Architects set out actions needed to decarbonise the built environment in NI
The architects of Northern Ireland have set out a series of necessary changes to Northern Ireland’s built environment to help reduce greenhouse gas emissions in line with targets set in the Climate Change Act (NI) 2022.
The Climate Action Paper launched on 2 February 2023 at Stormont by the Royal Society of Ulster Architects (RSUA) calls for Government to:
• Set minimum energy performance standards for private rentals.
• Review planning policies to establish a presumption towards the re-use of existing buildings as against demolition.
• Require all new publicly funded buildings to be built to last a minimum of 100 years unless a detailed end of life plan for material re-use is agreed.
• Use the planning system to heavily prioritise new developments that enable a high proportion of daily journeys to be taken without the need for a motor vehicle.
• Establish a plan to reduce car reliance in existing developments through the introduction of new walking, cycling and wheeling connections.
• Develop a plan to grow native Irish trees to provide local, natural, high-quality building materials for future generations.
• Set a date after which no new building will rely on carbon-intensive fuels as its primary heat source.
In total the paper contains 39 key actions, many more ideas for further consideration as well as actions that architects can take right now.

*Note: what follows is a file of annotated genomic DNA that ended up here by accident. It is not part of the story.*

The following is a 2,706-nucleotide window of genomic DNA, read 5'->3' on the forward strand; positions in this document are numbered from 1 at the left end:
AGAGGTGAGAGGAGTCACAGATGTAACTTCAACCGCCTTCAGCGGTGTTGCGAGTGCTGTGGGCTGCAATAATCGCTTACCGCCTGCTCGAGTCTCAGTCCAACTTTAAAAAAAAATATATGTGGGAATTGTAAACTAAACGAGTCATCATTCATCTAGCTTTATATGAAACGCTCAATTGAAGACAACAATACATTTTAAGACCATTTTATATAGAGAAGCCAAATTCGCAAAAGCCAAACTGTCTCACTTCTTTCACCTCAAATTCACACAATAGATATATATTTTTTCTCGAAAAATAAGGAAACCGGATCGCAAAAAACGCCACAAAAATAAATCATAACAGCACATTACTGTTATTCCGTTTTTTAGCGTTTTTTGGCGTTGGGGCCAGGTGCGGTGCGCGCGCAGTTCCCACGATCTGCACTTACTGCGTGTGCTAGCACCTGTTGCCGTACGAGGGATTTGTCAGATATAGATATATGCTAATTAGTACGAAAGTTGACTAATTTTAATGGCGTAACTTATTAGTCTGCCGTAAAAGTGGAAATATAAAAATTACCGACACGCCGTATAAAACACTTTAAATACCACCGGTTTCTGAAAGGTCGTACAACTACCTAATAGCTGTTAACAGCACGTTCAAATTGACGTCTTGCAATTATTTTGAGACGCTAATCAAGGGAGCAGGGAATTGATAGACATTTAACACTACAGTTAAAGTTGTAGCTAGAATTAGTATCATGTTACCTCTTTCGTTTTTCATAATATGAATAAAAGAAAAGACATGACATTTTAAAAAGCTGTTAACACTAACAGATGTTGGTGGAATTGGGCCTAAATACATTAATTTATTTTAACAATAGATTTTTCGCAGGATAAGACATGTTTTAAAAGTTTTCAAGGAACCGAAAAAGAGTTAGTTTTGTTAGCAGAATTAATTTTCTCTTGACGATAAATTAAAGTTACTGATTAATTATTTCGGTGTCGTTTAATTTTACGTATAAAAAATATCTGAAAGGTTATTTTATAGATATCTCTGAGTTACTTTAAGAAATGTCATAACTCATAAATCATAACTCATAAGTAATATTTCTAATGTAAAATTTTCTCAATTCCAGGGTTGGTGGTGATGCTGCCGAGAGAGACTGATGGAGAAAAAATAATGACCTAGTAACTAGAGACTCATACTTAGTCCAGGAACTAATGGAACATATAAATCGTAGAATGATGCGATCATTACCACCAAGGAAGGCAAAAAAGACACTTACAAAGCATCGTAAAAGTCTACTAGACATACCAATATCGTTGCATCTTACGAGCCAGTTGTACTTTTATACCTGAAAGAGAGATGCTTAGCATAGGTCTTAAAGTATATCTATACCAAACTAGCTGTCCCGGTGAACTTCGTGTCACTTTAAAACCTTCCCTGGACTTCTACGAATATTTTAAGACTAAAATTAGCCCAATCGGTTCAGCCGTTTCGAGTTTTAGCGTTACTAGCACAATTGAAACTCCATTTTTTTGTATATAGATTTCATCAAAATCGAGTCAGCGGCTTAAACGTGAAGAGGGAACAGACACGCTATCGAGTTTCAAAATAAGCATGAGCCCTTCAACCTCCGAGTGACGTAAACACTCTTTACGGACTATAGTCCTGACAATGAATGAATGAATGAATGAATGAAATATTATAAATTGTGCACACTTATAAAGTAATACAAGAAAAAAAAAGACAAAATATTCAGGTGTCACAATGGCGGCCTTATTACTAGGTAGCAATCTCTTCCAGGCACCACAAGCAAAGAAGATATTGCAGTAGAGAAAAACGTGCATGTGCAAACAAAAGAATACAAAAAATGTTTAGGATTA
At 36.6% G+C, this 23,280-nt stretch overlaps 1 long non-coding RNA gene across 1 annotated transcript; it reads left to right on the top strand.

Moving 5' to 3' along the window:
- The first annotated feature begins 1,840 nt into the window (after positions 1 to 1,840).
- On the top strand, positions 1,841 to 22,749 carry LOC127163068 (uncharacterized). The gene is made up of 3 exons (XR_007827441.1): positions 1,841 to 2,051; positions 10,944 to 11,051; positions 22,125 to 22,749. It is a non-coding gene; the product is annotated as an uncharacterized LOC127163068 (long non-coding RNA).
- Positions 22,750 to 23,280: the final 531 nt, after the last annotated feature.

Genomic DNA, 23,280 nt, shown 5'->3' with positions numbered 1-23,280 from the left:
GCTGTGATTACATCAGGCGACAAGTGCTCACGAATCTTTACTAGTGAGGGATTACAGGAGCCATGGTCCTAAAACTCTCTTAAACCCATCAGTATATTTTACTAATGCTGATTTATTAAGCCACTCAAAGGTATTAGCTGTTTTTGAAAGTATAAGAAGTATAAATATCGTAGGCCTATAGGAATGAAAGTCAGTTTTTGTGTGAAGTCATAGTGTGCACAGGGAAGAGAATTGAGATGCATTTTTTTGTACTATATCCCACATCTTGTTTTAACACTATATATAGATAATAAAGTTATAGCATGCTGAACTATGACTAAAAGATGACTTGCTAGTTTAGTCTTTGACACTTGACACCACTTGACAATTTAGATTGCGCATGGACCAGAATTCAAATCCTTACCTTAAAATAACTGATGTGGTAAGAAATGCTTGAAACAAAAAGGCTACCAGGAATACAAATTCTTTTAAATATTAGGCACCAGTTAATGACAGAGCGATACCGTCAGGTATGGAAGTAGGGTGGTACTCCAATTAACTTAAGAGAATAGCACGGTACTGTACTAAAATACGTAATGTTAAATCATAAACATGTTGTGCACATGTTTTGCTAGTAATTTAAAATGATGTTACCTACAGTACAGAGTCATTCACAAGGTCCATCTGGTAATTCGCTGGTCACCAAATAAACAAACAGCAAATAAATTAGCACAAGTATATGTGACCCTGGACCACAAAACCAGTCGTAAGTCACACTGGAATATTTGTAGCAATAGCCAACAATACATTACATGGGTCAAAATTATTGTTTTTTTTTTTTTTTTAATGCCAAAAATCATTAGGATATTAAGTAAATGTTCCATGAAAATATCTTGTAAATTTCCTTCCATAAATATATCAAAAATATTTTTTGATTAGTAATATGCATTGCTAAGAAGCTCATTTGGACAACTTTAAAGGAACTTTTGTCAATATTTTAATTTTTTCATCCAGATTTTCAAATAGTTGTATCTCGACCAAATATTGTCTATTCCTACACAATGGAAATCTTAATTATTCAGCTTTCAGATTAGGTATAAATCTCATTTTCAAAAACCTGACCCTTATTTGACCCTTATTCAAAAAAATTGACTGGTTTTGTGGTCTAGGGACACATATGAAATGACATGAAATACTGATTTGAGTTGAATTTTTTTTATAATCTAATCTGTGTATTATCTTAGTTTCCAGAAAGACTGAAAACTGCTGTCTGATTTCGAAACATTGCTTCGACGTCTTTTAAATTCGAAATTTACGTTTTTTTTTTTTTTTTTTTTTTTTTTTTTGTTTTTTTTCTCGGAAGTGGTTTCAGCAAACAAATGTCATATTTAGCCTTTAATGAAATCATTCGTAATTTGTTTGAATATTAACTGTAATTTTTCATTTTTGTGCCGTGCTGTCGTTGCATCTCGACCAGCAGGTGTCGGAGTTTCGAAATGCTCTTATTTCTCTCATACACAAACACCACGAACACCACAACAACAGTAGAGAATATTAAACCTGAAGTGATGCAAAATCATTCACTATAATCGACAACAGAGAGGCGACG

At the launch Ciarán Fox, Director of RSUA, said, “Most estimates suggest that the built environment accounts for approximately 40% of energy-related carbon emissions. We recognise the journey to net-zero for Northern Ireland will require a radical transformation of what we build, where we build and how we build. Government policies and the actions of Government Construction Clients will be pivotal in reaching this target.”
The launch event was addressed by Kate Nicholl MLA, Chair of the All Party Group on Climate Action and was co-sponsored by Phillip Brett MLA and Danny Baker MLA. Senior officials from across devolved and local government heard from members of the RSUA Climate Emergency Committee on specific issues relating to Existing Buildings, New Buildings, Travel, Green, Building Materials and Heat and Power.
Ciarán Fox continued, “Not only do we need to quickly reduce emissions from heating and powering our buildings we also need to reduce emissions arising from the construction process which includes material production delivery and assembly on site. Perhaps one of the greatest challenges is to address the legacy of developments that have locked-in dependency on car usage for everyday needs.”
“The Climate Change Act has challenged government departments to ensure that by 2030 Northern Ireland’s net emissions are 48% below 1990 levels. To achieve this we need to see substantial changes in 2023 and we believe the actions proposed in this paper would set Northern Ireland on the right trajectory.”
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Credit : RSUA